The number of collaborations between artists in the last few years has for obvious reasons shot through the roof. The vast majority, as well as being great fun (Gal Gadot and friends murdering ‘Imagine’ being the exception), offer those participating a chance to work with others who under normal circumstances their paths might not have crossed. Sepultura’s ‘SepulQuarta’ live album is as much as you can have through the internet without having a knock on the door from the FBI, but German heavy rock/blues duo The Picturebooks have upped the ante with their new album of collaborations: ‘The Major Minor Collective’.
So what’s so different about ‘The Major Minor Collective’ then? With two exceptions, the duo of Fynn Grabke (guitar/vocals) and Philipp Mirtschink (drums/percussion) had written the music already and set out to find other artists to sprinkle some fairy dust on the unfinished tracks by not only handpicking which song that they wanted to collaborate on but also providing their own lyrics. In doing so, Grabke and Mirtschink ensured that each guest artist felt more involved than had the pair simply sent them a track and said “sing here, here, and here”. The end result is a magical, free-flowing, work of art that you could easily imagine coming out of San Fransisco or Laurel Canyon in the early ‘70s; not so much the actual music on offer because that rocks like a pair of horny rhinos making the beast with two backs, but rather the whole spirit and organic ethos of the project.
As previously mentioned, there are two tracks on ‘The Major Minor Collective’ that were pre-planned; first up is ‘Too Soft to Live and Too Hard to Die’, an effects-laden barnstormer featuring Elin Larsson from Blues Pills, and continuing the organic theme, the vocals were written and recorded by Fynn and Elin at her mother in law’s house in Sweden. Full of pounding beats from the always-mesmerising Philipp Mirtschink, trippy wah-wah, and maybe even a synth or two, this is a head-swirling, gnarly few minutes that has a gorgeous right-here-right-now vibe from two contrasting vocalists. Still in Sweden, the intrepid duo moved to Umea, Northern Sweden where they recorded Dennis Lyxzén from Refused at his practice room on ‘Here’s to Magic’, another trippy-as-hell guitar effect-laden riotous few minutes where the harsh hardcore vocals from Lyxzén work perfectly in tandem with the lush, rich tones of Grabke. A mash-up of Refused and The Picturebooks might sound a tad bizarre, but by God, it works, and along with some hypnotic percussive work from Mirtschink, makes for one hell of an interesting album opener.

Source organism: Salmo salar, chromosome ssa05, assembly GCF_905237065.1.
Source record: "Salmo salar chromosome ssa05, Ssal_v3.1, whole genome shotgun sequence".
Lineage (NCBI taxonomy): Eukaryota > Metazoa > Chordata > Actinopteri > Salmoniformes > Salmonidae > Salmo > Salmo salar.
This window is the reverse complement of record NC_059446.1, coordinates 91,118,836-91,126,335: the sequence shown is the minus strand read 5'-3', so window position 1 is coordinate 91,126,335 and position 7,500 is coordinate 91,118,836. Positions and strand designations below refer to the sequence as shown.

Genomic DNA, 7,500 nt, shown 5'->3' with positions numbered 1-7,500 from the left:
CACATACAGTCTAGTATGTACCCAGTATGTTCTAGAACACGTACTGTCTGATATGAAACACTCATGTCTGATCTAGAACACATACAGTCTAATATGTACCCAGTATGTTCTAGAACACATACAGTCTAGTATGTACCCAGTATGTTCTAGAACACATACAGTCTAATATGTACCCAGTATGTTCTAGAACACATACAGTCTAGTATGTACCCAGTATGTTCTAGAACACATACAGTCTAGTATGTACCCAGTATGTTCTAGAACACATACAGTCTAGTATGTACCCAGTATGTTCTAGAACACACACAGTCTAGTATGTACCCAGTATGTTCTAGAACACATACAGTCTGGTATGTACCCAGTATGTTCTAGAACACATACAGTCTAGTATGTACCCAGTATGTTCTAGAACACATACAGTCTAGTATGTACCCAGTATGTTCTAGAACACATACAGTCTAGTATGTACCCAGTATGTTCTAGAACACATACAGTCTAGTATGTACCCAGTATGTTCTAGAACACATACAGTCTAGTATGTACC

The off-the-cuff tracks feature some spellbinding moments: Clutch’s Neil Fallon doing what he does so well on ‘Corrina Corriina’ (the part where The Picturebooks jam over Fallon vocalising is mindblowing), Black Stone Cherry’s bringing some authentic southern grit to ‘Catch Me If You Can’, ‘Holy Ghost’ featuring Marv from Monster Truck is a total riot that needs to be performed live somewhere down the line, and then there are the stop-you-in-your-tracks few minutes that have Lzzy Hale blowing minds on ‘Rebel’ (although Mirtschink does almost steal the show with his manic, pounding beats).
Just as noteworthy are the moments that come as a total surprise: ‘Beach Seduction’ features a gorgeous, husky vocal performance from Leah Wellbaum of American alt-rockers Slothrust, a hugely cinematic track that highlights just how diverse this project is (as well as how underrated a guitarist Grabke is), then there are the harsh vocals of ex-Kvelertak vocalist Erlend Hjelvik on ‘Multidimensional Violence’ which sounds like Dr. John working his voodoo magic with a metal band backing him up, ‘Riders and Farmers’ is a partnership that was always going to happen at some point and features both Laurent Lacrouts and Mathieu Jourdain from French farmers/musicians The Inspector Cluzo, full of lush vocal harmonies and out-of-the-box musicianship (especially the guitars), this one is so good, as is ‘Blind Riders’ which features Lisa Alley and Ian Graham of Austin soulful stoners The Well, somehow, somewhere there is a Wim Wenders or David Lynch movie missing this one from its soundtrack – uber-atmospheric, you can practically feel the dust and grit in your hair while listening to it, and if the plan was to introduce The Well to an audience unfamiliar with them, then it’s job done.
Diverse, intriguing, and kinda magical, ‘The Major Minor Collective’ works on every level. Bravo to everyone involved with this ultra-cool project.
Available now through Century Media.